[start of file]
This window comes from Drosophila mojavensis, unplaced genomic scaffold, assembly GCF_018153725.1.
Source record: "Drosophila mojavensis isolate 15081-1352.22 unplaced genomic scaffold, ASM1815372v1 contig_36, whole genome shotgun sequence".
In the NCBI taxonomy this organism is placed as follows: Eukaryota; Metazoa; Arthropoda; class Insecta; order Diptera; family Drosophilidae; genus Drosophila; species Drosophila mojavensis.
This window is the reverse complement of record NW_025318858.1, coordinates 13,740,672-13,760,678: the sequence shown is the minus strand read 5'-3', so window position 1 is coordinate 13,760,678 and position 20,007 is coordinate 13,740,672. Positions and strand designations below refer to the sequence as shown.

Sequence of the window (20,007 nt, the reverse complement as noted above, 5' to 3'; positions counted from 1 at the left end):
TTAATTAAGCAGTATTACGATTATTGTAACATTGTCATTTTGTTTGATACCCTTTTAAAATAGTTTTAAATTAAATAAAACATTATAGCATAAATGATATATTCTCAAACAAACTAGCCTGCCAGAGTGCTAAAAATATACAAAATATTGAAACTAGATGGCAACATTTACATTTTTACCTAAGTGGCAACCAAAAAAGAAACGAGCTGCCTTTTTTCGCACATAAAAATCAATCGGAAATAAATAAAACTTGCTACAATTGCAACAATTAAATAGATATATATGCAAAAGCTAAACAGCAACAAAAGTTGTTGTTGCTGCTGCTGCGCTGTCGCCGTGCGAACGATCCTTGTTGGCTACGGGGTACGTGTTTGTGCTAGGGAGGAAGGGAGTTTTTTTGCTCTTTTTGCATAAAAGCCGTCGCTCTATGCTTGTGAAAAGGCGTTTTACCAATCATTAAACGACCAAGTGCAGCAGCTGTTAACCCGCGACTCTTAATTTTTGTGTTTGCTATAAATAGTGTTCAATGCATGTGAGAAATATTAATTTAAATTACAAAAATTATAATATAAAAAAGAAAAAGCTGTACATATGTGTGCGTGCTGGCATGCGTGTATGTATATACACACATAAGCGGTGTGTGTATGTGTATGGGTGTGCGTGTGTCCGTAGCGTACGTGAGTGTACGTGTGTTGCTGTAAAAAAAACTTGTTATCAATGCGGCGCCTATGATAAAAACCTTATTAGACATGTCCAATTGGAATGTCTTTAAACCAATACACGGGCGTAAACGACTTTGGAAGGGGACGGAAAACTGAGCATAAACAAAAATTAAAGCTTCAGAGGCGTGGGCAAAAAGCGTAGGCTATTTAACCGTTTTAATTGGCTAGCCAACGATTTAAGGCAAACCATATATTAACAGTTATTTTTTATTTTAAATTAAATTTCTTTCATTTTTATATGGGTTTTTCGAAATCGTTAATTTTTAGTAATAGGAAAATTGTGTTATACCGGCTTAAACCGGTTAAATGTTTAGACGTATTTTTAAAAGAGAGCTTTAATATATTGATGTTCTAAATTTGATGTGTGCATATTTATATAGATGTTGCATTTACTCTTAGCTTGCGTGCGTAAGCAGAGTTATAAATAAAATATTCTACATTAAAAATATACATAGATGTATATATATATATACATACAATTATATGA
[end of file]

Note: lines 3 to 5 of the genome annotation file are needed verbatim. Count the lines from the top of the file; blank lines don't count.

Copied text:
In the NCBI taxonomy this organism is placed as follows: Eukaryota; Metazoa; Arthropoda; class Insecta; order Diptera; family Drosophilidae; genus Drosophila; species Drosophila mojavensis.
This window is the reverse complement of record NW_025318858.1, coordinates 13,740,672-13,760,678: the sequence shown is the minus strand read 5'-3', so window position 1 is coordinate 13,760,678 and position 20,007 is coordinate 13,740,672. Positions and strand designations below refer to the sequence as shown.

Sequence of the window (20,007 nt, the reverse complement as noted above, 5' to 3'; positions counted from 1 at the left end):